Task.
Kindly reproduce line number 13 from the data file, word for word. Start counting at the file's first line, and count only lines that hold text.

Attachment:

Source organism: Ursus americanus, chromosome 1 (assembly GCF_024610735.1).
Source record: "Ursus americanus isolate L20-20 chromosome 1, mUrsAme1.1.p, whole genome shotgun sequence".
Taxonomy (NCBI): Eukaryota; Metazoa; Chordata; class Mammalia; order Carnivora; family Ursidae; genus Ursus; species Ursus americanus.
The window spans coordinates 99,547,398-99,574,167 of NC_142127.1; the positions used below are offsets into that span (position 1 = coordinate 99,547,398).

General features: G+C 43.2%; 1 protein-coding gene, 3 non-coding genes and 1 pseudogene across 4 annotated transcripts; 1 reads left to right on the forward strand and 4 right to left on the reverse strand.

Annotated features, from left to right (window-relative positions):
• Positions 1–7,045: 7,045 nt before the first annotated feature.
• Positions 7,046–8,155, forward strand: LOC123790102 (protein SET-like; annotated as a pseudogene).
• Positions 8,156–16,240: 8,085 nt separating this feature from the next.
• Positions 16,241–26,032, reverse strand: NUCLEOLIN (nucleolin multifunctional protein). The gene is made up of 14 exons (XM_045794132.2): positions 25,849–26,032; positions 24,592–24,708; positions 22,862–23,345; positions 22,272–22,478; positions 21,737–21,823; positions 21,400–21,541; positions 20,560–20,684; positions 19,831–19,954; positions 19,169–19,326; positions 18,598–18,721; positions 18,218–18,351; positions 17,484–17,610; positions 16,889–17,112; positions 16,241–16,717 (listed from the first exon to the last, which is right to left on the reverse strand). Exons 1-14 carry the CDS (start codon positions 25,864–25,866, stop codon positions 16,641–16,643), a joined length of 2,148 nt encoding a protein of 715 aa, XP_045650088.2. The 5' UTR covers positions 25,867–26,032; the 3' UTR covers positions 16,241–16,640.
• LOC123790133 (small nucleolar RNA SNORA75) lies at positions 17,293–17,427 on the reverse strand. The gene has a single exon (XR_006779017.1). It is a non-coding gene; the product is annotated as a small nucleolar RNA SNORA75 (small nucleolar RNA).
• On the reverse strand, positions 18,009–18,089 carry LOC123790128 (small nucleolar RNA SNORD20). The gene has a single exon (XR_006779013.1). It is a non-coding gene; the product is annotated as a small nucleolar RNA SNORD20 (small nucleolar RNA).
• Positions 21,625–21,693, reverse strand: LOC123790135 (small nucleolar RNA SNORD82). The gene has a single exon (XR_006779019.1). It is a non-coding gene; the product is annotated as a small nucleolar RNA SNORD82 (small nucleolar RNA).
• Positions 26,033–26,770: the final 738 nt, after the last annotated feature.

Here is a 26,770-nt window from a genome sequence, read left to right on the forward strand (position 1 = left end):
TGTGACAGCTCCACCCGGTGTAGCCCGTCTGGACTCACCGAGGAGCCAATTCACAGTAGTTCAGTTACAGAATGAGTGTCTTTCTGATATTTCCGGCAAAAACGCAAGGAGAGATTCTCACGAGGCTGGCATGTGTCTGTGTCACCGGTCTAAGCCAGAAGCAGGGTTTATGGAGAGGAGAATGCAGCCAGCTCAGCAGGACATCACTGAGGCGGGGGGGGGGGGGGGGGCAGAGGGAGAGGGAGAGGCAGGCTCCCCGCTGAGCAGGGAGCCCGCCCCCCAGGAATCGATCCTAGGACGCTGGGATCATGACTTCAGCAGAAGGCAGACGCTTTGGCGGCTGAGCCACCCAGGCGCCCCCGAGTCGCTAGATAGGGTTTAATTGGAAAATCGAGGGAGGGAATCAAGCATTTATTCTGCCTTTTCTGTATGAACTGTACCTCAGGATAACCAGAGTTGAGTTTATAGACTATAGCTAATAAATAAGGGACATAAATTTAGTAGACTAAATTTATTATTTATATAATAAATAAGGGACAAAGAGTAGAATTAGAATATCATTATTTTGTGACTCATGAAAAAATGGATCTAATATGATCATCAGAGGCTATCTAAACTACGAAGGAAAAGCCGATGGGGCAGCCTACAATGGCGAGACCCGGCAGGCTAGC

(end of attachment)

• Positions 21,625–21,693, reverse strand: LOC123790135 (small nucleolar RNA SNORD82). The gene has a single exon (XR_006779019.1). It is a non-coding gene; the product is annotated as a small nucleolar RNA SNORD82 (small nucleolar RNA).